that they slow a business down because one time when they were young they got a
decimal place wrong. I'm not suggesting we leave out the decimal place,
but we do need to move forward and we have computer programs to check those
while "All I Really Need To Know I Learned in Kindergarten" is likely true, it
is also true that all of the other things that are not all that helpful in life,
I also learned in those early school years. I am not even talking about
bad teachers and bad parents. I'm talking about the good ones that
inadvertently influenced out lives.
in truth as I tell many of the athletes and people I work with I do not care if
you hate your mother or father. (You can see I am not a psychotherapist).
I am concerned with the here and now. How can I help you with your
performance today? So while it is useful to understand these memories, it
is not really necessary. If you are looking to affect change in your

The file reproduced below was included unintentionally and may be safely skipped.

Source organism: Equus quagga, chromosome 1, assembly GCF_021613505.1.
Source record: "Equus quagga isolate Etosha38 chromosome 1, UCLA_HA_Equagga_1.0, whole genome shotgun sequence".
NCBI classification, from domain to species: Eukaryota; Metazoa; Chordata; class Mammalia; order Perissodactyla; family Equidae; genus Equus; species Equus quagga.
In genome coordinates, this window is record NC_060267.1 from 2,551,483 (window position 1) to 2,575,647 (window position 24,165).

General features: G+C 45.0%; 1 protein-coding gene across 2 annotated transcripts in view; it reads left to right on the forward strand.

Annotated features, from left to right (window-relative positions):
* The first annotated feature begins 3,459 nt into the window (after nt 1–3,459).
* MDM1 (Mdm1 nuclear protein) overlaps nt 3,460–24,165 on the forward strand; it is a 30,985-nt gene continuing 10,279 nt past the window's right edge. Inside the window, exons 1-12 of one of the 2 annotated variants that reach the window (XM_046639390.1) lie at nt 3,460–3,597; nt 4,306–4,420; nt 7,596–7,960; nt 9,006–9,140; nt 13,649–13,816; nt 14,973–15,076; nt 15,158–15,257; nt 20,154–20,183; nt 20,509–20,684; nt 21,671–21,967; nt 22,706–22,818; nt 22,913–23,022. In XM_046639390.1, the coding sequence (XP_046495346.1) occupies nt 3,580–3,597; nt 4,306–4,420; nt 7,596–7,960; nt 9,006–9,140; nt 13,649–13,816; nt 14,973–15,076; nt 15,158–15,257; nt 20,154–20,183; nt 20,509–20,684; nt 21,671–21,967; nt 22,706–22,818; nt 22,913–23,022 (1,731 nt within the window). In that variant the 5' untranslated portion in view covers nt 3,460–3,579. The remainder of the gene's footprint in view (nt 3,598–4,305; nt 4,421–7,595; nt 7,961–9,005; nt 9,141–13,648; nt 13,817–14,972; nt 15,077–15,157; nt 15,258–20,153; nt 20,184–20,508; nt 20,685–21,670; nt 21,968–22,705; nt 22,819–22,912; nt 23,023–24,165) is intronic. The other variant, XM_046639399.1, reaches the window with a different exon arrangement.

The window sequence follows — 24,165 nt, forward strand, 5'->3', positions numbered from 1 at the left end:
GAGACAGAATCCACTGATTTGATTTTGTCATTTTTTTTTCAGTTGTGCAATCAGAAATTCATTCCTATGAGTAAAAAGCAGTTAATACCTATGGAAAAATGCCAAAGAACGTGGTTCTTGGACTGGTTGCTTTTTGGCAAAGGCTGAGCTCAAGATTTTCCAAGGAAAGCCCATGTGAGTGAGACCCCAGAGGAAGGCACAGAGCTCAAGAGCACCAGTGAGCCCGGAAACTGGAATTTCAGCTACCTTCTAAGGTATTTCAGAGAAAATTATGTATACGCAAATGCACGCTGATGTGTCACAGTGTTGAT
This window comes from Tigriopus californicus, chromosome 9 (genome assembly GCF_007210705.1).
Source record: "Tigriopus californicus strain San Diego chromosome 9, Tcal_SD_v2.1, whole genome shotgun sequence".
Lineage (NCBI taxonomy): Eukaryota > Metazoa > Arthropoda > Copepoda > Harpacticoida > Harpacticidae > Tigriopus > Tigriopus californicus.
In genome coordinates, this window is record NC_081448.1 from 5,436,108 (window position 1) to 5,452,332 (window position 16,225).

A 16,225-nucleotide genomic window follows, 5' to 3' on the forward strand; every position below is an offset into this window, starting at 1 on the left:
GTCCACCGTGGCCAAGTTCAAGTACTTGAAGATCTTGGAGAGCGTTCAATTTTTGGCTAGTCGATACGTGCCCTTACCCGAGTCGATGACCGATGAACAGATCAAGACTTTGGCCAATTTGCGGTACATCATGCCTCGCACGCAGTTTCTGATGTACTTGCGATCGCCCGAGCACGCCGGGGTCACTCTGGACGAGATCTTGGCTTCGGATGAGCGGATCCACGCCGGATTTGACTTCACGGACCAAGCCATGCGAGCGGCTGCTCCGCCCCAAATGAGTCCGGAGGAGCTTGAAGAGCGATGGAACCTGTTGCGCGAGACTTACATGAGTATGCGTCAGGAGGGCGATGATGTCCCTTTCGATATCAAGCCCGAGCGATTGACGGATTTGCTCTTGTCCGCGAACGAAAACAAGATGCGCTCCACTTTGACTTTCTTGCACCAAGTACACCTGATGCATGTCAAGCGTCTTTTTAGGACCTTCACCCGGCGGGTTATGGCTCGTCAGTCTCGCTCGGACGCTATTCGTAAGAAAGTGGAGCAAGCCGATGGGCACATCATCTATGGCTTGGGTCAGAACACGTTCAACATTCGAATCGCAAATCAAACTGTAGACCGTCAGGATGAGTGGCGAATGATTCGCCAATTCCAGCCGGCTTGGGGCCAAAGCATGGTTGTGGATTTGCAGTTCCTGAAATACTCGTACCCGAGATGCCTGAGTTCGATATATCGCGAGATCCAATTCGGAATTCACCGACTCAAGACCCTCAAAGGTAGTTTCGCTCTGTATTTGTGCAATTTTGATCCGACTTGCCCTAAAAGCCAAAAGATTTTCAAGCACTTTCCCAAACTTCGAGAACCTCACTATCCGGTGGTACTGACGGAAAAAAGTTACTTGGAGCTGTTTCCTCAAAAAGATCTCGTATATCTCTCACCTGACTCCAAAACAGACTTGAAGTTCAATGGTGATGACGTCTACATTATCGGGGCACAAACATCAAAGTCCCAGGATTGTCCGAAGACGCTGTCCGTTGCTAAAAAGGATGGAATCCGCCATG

life, you must abandon holding on to them. Acknowledge them and let them
not always easy. It's taken me 32 years to finish my book, The
Athlete within You. "All because I couldn't spoll." Err SPELL.
You can purchase my book, "The
Athlete within You from my bookstore at a
discount using code 4ZHURJA4. Mike's Bookstore
It is also available
from Amazon and Barnes & Noble. Please see my web site for information on
my helping your team. I'm working with two Jr A teams this coming year and have
room on the calendar for two maybe three more. I don't help competing teams
within a league. Be the first you your league to get the Mental Game Advantage. TheMental-Game
All I Really Need To Know I Learned in Kindergarten, Robert
Fulghum. New York: Villard Books, 1988.